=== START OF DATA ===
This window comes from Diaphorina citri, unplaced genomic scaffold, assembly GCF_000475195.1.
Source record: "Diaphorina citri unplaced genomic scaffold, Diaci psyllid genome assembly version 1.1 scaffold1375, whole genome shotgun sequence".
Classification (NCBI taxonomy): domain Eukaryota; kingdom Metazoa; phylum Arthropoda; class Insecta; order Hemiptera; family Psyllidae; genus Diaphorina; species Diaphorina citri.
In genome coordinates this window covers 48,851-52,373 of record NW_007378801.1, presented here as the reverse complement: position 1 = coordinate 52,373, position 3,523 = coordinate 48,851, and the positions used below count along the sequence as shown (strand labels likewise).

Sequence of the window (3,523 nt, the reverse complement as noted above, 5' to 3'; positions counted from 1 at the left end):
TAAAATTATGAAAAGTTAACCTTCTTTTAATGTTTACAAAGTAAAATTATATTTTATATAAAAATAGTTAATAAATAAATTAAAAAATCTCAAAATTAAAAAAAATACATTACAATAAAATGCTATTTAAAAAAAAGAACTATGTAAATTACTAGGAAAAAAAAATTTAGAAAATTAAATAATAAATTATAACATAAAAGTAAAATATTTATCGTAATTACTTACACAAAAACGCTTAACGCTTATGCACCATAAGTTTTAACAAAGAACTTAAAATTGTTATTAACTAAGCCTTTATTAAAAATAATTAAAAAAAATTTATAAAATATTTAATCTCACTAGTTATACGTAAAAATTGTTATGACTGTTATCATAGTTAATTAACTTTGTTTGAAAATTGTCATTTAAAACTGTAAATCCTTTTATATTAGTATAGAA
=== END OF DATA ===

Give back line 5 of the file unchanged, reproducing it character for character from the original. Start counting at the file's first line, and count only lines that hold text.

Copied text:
Sequence of the window (3,523 nt, the reverse complement as noted above, 5' to 3'; positions counted from 1 at the left end):